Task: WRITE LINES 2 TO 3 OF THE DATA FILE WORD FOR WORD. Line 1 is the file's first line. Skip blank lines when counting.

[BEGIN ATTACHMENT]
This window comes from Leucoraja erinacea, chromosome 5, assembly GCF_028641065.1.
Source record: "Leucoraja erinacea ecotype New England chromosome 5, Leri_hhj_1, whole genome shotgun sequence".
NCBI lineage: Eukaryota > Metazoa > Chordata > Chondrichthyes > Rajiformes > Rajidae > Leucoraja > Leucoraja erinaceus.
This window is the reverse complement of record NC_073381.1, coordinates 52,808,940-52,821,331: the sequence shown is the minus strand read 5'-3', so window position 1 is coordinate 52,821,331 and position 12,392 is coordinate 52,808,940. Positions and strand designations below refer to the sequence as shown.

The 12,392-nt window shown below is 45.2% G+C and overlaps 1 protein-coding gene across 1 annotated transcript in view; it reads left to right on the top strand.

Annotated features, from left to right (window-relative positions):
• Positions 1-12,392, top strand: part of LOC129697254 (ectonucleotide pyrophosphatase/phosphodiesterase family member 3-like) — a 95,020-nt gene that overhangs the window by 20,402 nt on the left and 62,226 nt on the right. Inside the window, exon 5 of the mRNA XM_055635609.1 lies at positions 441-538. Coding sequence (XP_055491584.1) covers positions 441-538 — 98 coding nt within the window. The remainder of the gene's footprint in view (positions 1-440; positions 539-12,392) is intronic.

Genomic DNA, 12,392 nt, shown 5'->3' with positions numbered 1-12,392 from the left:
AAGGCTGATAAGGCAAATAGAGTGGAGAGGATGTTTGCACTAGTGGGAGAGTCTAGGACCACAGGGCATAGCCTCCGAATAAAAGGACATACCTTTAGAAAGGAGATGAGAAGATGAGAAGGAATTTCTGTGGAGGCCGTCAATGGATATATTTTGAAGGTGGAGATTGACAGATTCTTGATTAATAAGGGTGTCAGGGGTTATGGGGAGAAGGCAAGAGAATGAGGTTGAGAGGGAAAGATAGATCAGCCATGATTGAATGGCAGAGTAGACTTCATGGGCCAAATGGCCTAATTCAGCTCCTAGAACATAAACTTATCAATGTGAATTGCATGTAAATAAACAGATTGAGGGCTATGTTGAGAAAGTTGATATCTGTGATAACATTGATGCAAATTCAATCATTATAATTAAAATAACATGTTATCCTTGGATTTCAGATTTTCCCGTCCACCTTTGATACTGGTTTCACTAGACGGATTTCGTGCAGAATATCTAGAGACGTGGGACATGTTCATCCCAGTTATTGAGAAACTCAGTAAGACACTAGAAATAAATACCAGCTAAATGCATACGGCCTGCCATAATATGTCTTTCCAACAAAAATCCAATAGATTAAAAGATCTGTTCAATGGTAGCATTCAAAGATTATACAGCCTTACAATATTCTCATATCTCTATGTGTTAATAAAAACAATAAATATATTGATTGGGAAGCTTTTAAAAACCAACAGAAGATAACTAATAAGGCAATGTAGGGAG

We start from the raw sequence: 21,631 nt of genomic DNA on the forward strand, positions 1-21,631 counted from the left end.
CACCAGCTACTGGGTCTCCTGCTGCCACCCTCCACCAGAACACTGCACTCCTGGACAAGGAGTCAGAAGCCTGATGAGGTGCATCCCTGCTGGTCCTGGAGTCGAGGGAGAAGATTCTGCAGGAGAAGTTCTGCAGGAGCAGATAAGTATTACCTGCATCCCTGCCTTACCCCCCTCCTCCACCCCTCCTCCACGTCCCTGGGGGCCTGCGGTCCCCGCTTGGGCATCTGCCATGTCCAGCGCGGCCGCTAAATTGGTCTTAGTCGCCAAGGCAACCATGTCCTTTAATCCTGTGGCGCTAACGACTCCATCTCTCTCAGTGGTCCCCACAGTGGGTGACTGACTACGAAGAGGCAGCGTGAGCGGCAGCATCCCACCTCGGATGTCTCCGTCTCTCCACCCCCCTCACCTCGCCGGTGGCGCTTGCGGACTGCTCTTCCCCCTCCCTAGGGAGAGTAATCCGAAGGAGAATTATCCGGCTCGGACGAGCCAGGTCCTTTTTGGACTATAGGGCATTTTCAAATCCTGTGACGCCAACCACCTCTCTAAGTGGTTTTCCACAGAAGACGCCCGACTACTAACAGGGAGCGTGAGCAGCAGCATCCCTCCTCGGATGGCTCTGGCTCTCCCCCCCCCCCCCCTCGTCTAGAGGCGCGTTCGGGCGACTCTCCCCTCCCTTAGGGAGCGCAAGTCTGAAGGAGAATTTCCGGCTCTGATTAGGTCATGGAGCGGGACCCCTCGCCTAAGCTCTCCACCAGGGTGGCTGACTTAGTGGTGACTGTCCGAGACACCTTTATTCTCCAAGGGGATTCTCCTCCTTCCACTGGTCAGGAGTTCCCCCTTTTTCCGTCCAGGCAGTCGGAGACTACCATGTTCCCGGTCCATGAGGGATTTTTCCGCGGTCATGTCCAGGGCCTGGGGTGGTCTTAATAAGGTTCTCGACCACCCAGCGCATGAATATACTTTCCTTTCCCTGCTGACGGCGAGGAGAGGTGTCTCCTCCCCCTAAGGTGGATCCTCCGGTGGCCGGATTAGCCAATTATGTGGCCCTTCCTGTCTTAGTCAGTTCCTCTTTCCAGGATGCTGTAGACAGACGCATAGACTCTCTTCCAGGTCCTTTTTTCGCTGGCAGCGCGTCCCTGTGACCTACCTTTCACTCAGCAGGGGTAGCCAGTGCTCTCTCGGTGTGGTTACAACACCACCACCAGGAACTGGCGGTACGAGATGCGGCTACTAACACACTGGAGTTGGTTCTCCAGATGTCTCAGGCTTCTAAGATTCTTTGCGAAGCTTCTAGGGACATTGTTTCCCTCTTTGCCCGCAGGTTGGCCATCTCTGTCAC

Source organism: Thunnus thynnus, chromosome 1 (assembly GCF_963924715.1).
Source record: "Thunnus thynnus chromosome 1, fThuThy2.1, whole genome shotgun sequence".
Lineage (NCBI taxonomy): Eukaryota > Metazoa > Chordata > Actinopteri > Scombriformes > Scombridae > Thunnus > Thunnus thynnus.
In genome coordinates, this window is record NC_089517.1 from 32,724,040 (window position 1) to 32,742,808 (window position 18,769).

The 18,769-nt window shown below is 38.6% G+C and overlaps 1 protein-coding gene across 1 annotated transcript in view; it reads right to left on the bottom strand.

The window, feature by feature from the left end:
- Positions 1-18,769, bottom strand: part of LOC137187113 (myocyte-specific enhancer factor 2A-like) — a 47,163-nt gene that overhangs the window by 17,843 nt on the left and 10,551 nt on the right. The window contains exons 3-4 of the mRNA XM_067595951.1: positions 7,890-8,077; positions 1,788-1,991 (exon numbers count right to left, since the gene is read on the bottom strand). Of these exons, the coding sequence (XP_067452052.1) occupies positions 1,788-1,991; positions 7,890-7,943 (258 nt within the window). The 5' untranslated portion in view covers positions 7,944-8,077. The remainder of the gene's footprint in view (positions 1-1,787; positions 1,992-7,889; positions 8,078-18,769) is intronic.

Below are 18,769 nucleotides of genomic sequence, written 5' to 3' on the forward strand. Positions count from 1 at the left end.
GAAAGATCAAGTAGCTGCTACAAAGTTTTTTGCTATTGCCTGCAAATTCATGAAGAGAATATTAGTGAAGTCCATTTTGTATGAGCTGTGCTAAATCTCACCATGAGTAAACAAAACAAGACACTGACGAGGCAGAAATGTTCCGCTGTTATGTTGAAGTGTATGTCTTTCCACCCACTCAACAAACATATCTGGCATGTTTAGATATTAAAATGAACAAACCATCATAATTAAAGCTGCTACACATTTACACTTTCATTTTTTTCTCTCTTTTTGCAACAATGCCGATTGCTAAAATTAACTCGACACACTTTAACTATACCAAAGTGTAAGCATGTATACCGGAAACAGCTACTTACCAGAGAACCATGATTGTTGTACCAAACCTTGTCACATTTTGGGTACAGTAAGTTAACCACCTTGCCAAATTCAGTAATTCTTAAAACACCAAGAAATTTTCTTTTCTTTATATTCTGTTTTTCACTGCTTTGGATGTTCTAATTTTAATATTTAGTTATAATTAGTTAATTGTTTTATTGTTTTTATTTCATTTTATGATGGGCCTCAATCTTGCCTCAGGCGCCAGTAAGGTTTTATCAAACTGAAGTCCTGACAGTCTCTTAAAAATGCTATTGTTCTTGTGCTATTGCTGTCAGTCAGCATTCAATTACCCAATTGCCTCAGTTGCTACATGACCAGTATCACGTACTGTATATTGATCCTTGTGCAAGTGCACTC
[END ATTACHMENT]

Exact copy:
Source record: "Leucoraja erinacea ecotype New England chromosome 5, Leri_hhj_1, whole genome shotgun sequence".
NCBI lineage: Eukaryota > Metazoa > Chordata > Chondrichthyes > Rajiformes > Rajidae > Leucoraja > Leucoraja erinaceus.